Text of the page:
Inactive Projects Audit - The FHWA Financial Integrity Review and Evaluation (FIRE) Order requires a quarterly review of inactive projects that fall into three tiers. Tier one includes projects that have been inactive for 12 months or longer with an inactive balance greater than $500,000. Tier two includes projects that have been inactive for 24 months or longer with an inactive balance greater than $50,000. Tier three includes all projects that have been inactive for 36 months or longer. Each quarter, our office requires a review of projects that fit into the three tiers and requests justification for the inactivity. We began FY 2009 with 80 local and state projects in the three tiers with a total unexpended balance of $21.8 million (3.4 percent of apportionments). These figures have fluctuated through the year, with a high of $46.4 million (7.1 percent of apportionments) on July 31, 2009.
Right-of-Way (ROW) Administrative Settlement Review - This review was performed to ensure that the administrative settlement documentation now approved at the WSDOT Region level provides adequate support to justify the settlement amount. This review looked at both WSDOT and H&LP projects. The team found there are opportunities for improvement in documenting administrative settlements for both WSDOT and local agency projects. The team had two recommendations. First, the ROW Manual and the local agency guidelines (LAG) Manual Chapter 25 should be updated to provide better guidance and/or examples of the term "adequate justification." The ROW Manual has been updated, and the LAG Manual update should be updated sometime in 2010. The second recommendation was to create a web-based training course. The team is actively working on creating the course, and currently plans on releasing a "beta" version of the course around March 2010.
Right-of-Way (ROW) Interstate Access and Encroachments Review - FHWA identified encroachments as an area of weakness and airspace leases as a streamlining opportunity in the 2008 ROW Program Assessment our office conducted. A process improvement review was performed, resulting in several recommendations. An encroachment policy should be created and implemented. The policy has been updated in the ROW Manual and FHWA is monitoring the policy implementation. WSDOT will implement a pre-approved non-modifiable lease form which will not require the State Attorney General's Office review. WSDOT is finalizing this for use. FHWA and WSDOT will execute a Memorandum of Agreement (MOA) to delegate signature authority to WSDOT HQ Real Estate Services Office for a subset of Interstate airspace leases. A preliminary MOA has been drafted, but additional work is pending to implement this recommendation. A second valuation procedure has been added to the ROW Manual as a tool to determine economic rent for leases under $10,000 (annual rent). Lastly, clarification on NEPA requirements for property management actions should be included in the WSDOT ROW Manual. Additional information has been incorporated into the ROW Manual on NEPA requirements.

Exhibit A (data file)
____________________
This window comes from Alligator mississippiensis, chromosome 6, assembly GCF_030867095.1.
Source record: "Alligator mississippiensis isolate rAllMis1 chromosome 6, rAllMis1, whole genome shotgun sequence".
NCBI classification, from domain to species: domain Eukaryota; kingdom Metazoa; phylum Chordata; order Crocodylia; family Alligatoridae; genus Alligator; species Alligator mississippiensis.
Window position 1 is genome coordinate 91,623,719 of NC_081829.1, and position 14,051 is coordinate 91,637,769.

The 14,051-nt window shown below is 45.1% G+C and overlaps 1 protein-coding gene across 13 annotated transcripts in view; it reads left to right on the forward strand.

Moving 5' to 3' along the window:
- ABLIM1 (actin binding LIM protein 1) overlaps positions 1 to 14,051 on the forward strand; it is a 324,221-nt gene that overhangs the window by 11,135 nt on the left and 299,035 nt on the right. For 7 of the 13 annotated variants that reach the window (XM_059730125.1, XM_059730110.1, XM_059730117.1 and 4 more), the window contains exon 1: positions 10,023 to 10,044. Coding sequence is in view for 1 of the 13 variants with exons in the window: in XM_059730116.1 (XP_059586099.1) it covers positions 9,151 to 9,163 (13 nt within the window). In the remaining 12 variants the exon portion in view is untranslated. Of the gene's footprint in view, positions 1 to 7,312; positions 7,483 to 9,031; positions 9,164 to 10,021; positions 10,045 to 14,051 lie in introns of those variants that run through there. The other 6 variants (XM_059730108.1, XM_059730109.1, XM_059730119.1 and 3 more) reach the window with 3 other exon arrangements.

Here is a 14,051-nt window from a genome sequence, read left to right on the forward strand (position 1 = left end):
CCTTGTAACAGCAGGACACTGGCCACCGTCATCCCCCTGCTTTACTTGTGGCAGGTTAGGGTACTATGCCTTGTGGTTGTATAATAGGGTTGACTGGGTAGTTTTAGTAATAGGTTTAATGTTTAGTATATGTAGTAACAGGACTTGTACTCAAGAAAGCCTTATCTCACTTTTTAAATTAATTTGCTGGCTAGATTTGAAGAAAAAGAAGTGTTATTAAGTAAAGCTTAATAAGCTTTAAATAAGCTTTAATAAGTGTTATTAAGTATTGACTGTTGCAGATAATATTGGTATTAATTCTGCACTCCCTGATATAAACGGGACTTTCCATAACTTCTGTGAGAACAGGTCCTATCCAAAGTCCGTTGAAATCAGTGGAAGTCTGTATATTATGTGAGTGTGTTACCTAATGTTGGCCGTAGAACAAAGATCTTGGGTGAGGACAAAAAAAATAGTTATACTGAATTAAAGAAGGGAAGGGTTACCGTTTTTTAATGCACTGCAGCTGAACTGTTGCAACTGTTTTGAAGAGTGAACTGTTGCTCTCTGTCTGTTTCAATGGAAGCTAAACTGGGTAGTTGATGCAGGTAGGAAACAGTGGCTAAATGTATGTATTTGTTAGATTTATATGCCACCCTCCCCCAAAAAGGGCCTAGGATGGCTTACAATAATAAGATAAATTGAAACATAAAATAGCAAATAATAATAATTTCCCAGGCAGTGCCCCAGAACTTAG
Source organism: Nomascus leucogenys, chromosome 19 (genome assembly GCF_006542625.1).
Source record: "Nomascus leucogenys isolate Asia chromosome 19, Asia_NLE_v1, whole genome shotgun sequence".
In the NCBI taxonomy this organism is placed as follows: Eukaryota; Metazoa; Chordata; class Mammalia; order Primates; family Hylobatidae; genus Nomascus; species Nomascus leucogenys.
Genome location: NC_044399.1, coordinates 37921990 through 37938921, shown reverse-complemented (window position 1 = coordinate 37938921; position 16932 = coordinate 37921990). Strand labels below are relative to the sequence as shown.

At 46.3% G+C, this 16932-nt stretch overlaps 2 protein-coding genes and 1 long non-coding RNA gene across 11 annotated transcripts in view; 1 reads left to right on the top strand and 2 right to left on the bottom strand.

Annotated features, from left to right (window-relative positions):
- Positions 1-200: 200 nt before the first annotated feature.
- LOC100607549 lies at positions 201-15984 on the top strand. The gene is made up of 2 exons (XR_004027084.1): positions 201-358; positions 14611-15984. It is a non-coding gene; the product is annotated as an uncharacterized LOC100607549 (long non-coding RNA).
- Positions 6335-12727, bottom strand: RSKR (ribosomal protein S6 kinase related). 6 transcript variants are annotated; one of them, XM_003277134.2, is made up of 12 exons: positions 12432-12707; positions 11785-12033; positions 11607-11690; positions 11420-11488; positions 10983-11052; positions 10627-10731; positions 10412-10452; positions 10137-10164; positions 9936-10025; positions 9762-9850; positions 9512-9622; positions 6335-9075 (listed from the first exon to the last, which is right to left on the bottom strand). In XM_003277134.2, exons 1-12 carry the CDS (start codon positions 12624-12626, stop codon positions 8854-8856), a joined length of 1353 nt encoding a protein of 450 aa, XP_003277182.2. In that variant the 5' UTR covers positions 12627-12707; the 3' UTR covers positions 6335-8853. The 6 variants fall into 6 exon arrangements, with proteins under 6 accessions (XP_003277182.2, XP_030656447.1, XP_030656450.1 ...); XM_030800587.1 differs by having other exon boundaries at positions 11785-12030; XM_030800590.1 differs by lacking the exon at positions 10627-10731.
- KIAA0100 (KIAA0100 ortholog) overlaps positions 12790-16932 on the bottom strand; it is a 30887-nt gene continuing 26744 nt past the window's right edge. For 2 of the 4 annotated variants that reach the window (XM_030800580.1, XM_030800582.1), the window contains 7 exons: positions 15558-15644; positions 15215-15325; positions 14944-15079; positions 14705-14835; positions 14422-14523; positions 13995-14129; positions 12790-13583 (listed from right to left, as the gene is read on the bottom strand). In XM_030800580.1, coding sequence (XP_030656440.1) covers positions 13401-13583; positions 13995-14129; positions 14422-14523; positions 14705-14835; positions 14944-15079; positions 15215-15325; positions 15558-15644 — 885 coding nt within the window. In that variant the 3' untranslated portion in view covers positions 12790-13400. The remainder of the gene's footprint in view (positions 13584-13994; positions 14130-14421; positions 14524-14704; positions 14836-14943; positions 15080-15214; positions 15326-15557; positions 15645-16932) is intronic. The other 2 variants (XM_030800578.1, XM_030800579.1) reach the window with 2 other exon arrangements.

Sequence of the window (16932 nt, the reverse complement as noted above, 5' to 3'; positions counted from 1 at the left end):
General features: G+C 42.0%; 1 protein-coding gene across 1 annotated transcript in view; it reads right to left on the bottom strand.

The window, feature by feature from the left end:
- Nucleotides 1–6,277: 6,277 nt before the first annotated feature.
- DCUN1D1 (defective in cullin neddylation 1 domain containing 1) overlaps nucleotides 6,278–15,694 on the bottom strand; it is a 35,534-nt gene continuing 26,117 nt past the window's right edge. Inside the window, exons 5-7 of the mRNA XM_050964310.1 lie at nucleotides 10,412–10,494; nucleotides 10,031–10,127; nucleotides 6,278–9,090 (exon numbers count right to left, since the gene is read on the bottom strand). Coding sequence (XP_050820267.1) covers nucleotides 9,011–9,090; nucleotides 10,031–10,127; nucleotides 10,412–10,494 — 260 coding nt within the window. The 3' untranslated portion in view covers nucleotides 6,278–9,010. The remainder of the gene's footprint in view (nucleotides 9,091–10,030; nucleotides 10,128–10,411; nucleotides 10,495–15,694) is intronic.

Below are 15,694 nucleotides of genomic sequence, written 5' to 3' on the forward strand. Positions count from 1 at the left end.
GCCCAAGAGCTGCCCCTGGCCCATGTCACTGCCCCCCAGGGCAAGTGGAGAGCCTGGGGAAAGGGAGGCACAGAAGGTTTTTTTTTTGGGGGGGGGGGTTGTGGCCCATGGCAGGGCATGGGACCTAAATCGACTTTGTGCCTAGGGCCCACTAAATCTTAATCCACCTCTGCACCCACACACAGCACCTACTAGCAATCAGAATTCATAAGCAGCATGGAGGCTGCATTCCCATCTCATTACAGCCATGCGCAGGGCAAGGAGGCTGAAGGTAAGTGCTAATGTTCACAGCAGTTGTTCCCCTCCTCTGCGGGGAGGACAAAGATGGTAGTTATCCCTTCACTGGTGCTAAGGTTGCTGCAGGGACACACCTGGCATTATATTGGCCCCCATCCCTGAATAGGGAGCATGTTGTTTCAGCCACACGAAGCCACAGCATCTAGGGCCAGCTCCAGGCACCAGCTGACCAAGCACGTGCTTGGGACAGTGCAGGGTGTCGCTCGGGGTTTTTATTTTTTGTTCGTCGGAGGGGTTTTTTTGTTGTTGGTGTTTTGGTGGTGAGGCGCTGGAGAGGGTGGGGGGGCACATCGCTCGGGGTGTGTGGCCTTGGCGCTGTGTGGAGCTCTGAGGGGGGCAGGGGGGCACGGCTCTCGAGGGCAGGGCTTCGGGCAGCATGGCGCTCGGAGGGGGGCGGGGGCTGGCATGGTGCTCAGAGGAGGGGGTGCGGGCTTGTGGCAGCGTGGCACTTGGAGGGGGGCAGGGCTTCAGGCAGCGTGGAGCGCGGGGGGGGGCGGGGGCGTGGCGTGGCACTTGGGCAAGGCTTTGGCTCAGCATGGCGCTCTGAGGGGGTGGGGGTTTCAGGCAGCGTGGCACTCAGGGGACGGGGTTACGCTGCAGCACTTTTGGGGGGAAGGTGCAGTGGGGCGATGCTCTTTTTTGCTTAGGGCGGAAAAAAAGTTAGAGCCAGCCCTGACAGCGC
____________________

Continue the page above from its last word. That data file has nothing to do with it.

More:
Civil Rights Title VI Review - The purpose of this review was to evaluate the effectiveness of selected program offices' procedures for implementing Title VI. The review was limited in scope, focusing on the processes and procedures of five WSDOT program offices (Office of Equal Opportunity, Real Estate Services, Consultant Services, Communications, and H&LP). Several areas were identified as needing improvement, such as the lack of agency-wide procedures for addressing limited english proficiency, especially in the area of communications. A draft plan for improving communications is expected later this month. Overall Title VI implementation at WSDOT is one of the best in the country.
Planning Finding and Statewide Transportation Improvement Program (STIP) Review -This reviewof the WSDOT and MPOs self-certifications of their statewide and metropolitan transportation planning processes for calendar year 2009, included a review of self-certification supporting documentation, federal certification of TMAs within the state, and federal involvement in the state and MPO transportation planning processes. As a result the FHWA and FTA jointly found that the transportation planning process substantially meets the requirements of 23 U.S.C. Sections 134 and 135 and 49 U.S.C. Sections 5303-5305. Based on the federal review of the 2009-2013 STIP, the FHWA and FTA found that the projects in the 2009-2013 STIP are based on a transportation planning process that substantially meets the requirements of 23 Sections 134 and 135 and 49 U.S.C. Sections 5303-5305. Therefore, the 2009-2013 STIP submitted was approved.